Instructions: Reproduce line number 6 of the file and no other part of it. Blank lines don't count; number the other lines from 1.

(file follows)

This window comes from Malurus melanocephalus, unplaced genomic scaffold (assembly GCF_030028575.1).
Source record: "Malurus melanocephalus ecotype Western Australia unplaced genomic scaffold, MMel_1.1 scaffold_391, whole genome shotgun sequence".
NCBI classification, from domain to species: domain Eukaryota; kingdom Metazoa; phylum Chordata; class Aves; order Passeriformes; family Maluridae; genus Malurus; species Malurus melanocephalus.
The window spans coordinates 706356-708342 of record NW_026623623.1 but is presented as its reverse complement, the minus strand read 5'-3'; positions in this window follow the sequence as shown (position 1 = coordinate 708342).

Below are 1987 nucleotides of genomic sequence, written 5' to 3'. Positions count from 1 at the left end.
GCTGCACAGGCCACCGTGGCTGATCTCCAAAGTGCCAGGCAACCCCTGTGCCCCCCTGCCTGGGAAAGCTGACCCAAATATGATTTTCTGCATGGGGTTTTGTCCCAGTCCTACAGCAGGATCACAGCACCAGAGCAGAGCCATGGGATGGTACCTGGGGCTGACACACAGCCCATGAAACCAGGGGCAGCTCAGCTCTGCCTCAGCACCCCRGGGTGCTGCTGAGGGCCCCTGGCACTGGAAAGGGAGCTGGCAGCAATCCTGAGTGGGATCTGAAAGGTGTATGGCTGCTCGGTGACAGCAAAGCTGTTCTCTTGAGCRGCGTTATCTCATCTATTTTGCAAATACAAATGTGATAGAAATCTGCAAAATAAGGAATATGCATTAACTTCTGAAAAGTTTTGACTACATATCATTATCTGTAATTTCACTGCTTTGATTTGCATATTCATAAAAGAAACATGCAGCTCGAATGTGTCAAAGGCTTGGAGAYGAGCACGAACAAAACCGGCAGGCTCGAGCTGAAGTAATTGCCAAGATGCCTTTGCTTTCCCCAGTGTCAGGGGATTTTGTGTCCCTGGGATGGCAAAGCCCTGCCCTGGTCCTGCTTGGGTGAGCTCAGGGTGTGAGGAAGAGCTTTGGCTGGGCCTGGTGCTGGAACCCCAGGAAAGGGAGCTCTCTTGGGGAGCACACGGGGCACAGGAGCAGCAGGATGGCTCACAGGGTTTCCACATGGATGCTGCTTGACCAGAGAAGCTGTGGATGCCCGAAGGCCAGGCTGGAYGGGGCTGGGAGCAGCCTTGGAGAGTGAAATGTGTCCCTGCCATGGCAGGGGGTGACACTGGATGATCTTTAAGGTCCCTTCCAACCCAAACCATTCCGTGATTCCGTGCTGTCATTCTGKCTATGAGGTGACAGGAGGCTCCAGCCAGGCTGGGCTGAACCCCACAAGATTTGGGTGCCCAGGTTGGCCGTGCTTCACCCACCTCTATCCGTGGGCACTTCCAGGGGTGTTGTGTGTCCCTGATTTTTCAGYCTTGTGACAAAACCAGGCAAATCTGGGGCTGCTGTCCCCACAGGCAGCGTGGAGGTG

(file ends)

GCTGCACAGGCCACCGTGGCTGATCTCCAAAGTGCCAGGCAACCCCTGTGCCCCCCTGCCTGGGAAAGCTGACCCAAATATGATTTTCTGCATGGGGTTTTGTCCCAGTCCTACAGCAGGATCACAGCACCAGAGCAGAGCCATGGGATGGTACCTGGGGCTGACACACAGCCCATGAAACCAGGGGCAGCTCAGCTCTGCCTCAGCACCCCRGGGTGCTGCTGAGGGCCCCTGGCACTGGAAAGGGAGCTGGCAGCAATCCTGAGTGGGATCTGAAAGGTGTATGGCTGCTCGGTGACAGCAAAGCTGTTCTCTTGAGCRGCGTTATCTCATCTATTTTGCAAATACAAATGTGATAGAAATCTGCAAAATAAGGAATATGCATTAACTTCTGAAAAGTTTTGACTACATATCATTATCTGTAATTTCACTGCTTTGATTTGCATATTCATAAAAGAAACATGCAGCTCGAATGTGTCAAAGGCTTGGAGAYGAGCACGAACAAAACCGGCAGGCTCGAGCTGAAGTAATTGCCAAGATGCCTTTGCTTTCCCCAGTGTCAGGGGATTTTGTGTCCCTGGGATGGCAAAGCCCTGCCCTGGTCCTGCTTGGGTGAGCTCAGGGTGTGAGGAAGAGCTTTGGCTGGGCCTGGTGCTGGAACCCCAGGAAAGGGAGCTCTCTTGGGGAGCACACGGGGCACAGGAGCAGCAGGATGGCTCACAGGGTTTCCACATGGATGCTGCTTGACCAGAGAAGCTGTGGATGCCCGAAGGCCAGGCTGGAYGGGGCTGGGAGCAGCCTTGGAGAGTGAAATGTGTCCCTGCCATGGCAGGGGGTGACACTGGATGATCTTTAAGGTCCCTTCCAACCCAAACCATTCCGTGATTCCGTGCTGTCATTCTGKCTATGAGGTGACAGGAGGCTCCAGCCAGGCTGGGCTGAACCCCACAAGATTTGGGTGCCCAGGTTGGCCGTGCTTCACCCACCTCTATCCGTGGGCACTTCCAGGGGTGTTGTGTGTCCCTGATTTTTCAGYCTTGTGACAAAACCAGGCAAATCTGGGGCTGCTGTCCCCACAGGCAGCGTGGAGGTG